1 = 0 2  0  3 > v2 4 >> 0
Inviscid Highly turbulent Moderately turbulent Laminar

Velocity magnitude
27‐11‐2016

In this module, we have learned about: In the next module, we will focus on:

• The concept of flow separation • The effect of flow separation on aerodynamic drag
• How flow separation is influenced by the type of body (bluff body versus streamlined) • How boundary layers and boundary layer separation influence form drag and skin
friction drag
• How flow separation is influenced by the type of boundary layer (laminar versus
turbulent) • An interesting counter-intuitive aspect about aerodynamic drag
• How the flow around a circular cylinder changes as a function of the Reynolds
number
• Two interesting counter-intuitive aspects on boundary layers and flow separation

© 2014, Bert Blocken, Eindhoven University of Technology.  MODULE QUESTION


A ball with a smooth surface is launched at a flow Reynolds number of about
No part of this publication may be reproduced or transmitted in any form or by any  400,000. When the same size of ball but with a rougher surface will be launched
means without the prior written permission of the author. at the same flow Reynolds number, this rougher ball:
A) Will fly less far than the smooth ball
B) Will fly equally far as the smooth ball
C) Will fly farther than the smooth ball

LEARNING OUTCOMES FOR MODULE 9 Consequences of flow separation Consequences of flow separation

At the end of this module, you will: For bluff body, due to separation For a streamlined body:
• Understand the effect of flow separation on aerodynamic drag
Often: form drag >> skin friction drag Often: skin friction >> form drag
• Understand how boundary layers and boundary layer separation influence form drag
and skin friction drag
• Understand an interesting counter-intuitive aspect about aerodynamic drag
27‐11‐2016

P-P < 0
Consequences of flow separation Flow around a circular cylinder (non-rotating) Flow around a circular cylinder (non-rotating)
Pressure distribution P-P > 0
Pressure distribution
Example: cyclist in time-trial position: U
1 P-P > 0 1

93% form drag U  U 

7% skin friction drag 0 P-P < 0 0


Re = 7 x 105 (Turbulent)
P P P P Better pressure
²
0.5ρU∞ ²
0.5ρU∞ recovery in turbulent
-1
Re = 2 x 105 (Laminar) -1
Re = 2 x 105 (Laminar) case!
P-P < 0

-2 P-P > 0 -2
U
irrotational irrotational
-3 -3
0° 45° 90° 135° 180° 0° 45° 90° 135° 180°
Angle  (° from upstream stagnation point) Angle  (° from upstream stagnation point)

Flow around a circular cylinder (non-rotating) P-P < 0 Flow around a circular cylinder (non-rotating) Flow around a circular cylinder (non-rotating)
Pressure distribution P-P > 0 Drag coefficient Drag coefficient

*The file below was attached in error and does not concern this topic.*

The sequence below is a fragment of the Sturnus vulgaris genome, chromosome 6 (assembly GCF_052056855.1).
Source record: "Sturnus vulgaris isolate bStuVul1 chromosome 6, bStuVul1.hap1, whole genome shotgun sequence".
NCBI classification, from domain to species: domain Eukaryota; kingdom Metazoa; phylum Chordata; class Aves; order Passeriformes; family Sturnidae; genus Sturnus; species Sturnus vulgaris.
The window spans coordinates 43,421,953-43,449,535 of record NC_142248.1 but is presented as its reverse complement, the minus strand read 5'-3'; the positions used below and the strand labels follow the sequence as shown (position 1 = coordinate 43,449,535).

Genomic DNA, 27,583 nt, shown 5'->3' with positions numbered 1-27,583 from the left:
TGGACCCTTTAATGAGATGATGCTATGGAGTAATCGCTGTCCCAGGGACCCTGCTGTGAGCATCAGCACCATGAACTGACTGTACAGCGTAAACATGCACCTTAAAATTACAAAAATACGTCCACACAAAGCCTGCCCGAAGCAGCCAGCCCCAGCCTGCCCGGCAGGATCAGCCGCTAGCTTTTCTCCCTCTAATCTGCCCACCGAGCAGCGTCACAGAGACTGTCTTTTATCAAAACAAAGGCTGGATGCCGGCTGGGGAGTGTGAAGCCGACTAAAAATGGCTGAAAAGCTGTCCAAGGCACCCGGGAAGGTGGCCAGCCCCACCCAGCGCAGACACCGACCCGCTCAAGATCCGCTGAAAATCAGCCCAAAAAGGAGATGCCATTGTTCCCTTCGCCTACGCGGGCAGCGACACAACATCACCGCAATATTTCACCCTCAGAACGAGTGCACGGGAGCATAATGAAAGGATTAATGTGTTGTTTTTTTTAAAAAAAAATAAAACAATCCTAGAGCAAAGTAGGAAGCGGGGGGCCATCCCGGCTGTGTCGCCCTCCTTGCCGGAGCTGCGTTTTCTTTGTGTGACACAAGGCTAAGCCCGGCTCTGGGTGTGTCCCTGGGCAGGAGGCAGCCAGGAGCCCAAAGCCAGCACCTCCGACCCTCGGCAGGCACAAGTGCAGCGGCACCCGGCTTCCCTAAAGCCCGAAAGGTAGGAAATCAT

U
1
100 Two reasons for this drop:
U 
U
0 1) Narrower wake in turbulent case because of later flow
Re = 7 x 105 (Turbulent) 10 Transition of boundary
P P separation
D layer from laminar to
²
0.5ρU∞ CD = 
² d turbulent
-1 0.5ρU∞
Re = 2 x 105 (Laminar)
1
P-P < 0

-2 P-P > 0
U
0.1
0.1 1 10 102 103 104 105 106
irrotational
Re = Ud/
-3
0° 45° 90° 135° 180°
Laminar Turbulent
Angle  (° from upstream stagnation point)

Flow around a circular cylinder (non-rotating) Flow around a sphere (non-rotating) Flow around a sphere (non-rotating)
Drag coefficient Behavior of boundary layer is similar to circular cylinder: transition to turbulence occurs
at Recr  5 x 105
Two reasons for this drop:
Separation point moves upstream for postcritical Re, causing increase in CD.
1) Narrower wake in turbulent case because of later flow No vortex street, but ringlike vortex at low Re that starts oscillating and breaks off for
separation higher Re.
2) Better pressure recovery in the turbulent wake

 Skin friction is higher in turbulent boundary


layer but aerodynamic drag of bluff bodies is
mainly form drag with only a small part of friction
drag!
27‐11‐2016

Flow around a sphere (non-rotating) MODULE QUESTION Counter-intuitive aspect (Kundu & Cohen 2004)
Drag coefficient A ball with a smooth surface is launched at a flow Reynolds number of about Rougher surfaces can have a lower drag
400,000. When the same type of ball but with a rougher surface will be launched
100 at the same flow Reynolds number, this rougher ball: For a range of Re, roughening the surface of a bluff body can decrease its form drag
U and also the total drag.
A) Will fly less far than the smooth ball
B) Will fly equally far as the smooth ball This holds for bluff (non-streamlined) bodies, where form drag is much larger than friction
10
Transition of boundary C) Will fly farther than the smooth ball drag. Reason  transition of the boundary layer from lam. to turb.
CD layer from laminar to
turbulent  Lower form drag due to turbulent Reasons: rougher surface  turbulent boundary layer:
1
boundary layer 1. Narrower wake
2. More complete pressure recovery in this wake.
0.1
Both effects reduce the drag.